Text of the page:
In the current age, democracy has been the aspiration of people across the world. That is why a number of democratic countries are increasing. In 1950, there were only 22 electoral democracies, accounting for 31 per cent and 21 countries with restricted democracies accounting for 12 per cent of the world population. By the turn of the century in 2000, out of 193 Member States of the United Nations, 122 countries accounting for 58 per cent for the world population had electoral democracy. However, of these, countries which practiced basic human rights and rule of law were only 85 accounting for 38 per cent of the world population.

The other difficulty in practising democracy is the huge conceptual confusion. Not everyone knows what democracy really means and how to establish genuine democracy. A perceptive commentator said, “Capitalism is easy to practice but difficult to explain whereas democracy is easy to explain but difficult to follow”. In absence of universal standards it is not really easy to articulate democracy and therefore a bewildering variety of democracies dominate the discourse.

Having said the above, one can identify a democracy by using at least three political parameters — choice, control and dismissal. The choice refers to citizens’ right to vote to elect their representatives and a regime of their preference. Control would denote citizens’ power to monitor, evaluate and course correct the political process. Dismissal would mean voting out those not coming up to the expectations of the citizens and any system not serving the purpose. The ‘control’ is not actually happening in many democracies and demands for ‘right to recall’, and ‘right to deselect’ etc are in the air. But the choice and dismissal are exercised by citizens through regular elections.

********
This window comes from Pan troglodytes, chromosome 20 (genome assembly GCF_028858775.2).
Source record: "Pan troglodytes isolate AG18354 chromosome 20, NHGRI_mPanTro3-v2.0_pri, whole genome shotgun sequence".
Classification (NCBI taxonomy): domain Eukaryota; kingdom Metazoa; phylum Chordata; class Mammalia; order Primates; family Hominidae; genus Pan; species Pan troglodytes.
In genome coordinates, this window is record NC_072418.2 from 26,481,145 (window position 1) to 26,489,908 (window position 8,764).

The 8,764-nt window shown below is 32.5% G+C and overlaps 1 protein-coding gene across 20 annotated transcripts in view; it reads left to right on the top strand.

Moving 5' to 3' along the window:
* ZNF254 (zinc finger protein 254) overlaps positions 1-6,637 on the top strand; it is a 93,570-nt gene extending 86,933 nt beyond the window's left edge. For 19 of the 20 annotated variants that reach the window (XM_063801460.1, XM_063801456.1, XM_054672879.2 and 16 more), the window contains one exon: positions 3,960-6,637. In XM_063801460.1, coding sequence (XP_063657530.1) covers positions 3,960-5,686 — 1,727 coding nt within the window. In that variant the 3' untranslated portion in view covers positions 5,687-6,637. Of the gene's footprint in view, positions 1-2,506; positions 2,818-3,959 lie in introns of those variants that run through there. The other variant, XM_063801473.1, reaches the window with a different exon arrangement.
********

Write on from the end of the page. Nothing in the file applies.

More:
Democracy is intrinsic to Indian culture and civilisation, which is marked by diversity, pluralism, synthesis and accommodation. These values are hallmarks of a democracy. That is why India can show the way. The current distortions witnessed in India are caused by conceptual confusion of the ruling elite. They confuse majority with morality, legality with democracy and minority with marginalisation etc. So whatever is decided by majority is legal and moral, is a wrong notion.

Democracy is upheld by respect for dissent, a process of dialogue to reconcile differences, resolve contradictions, protection for minority of opinion and collectives. The short term distractions from democracy will pass, and given India’s resilience, it will bounce back and will be a beacon of democracy for the rest of the world.

 

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Dr D K Giri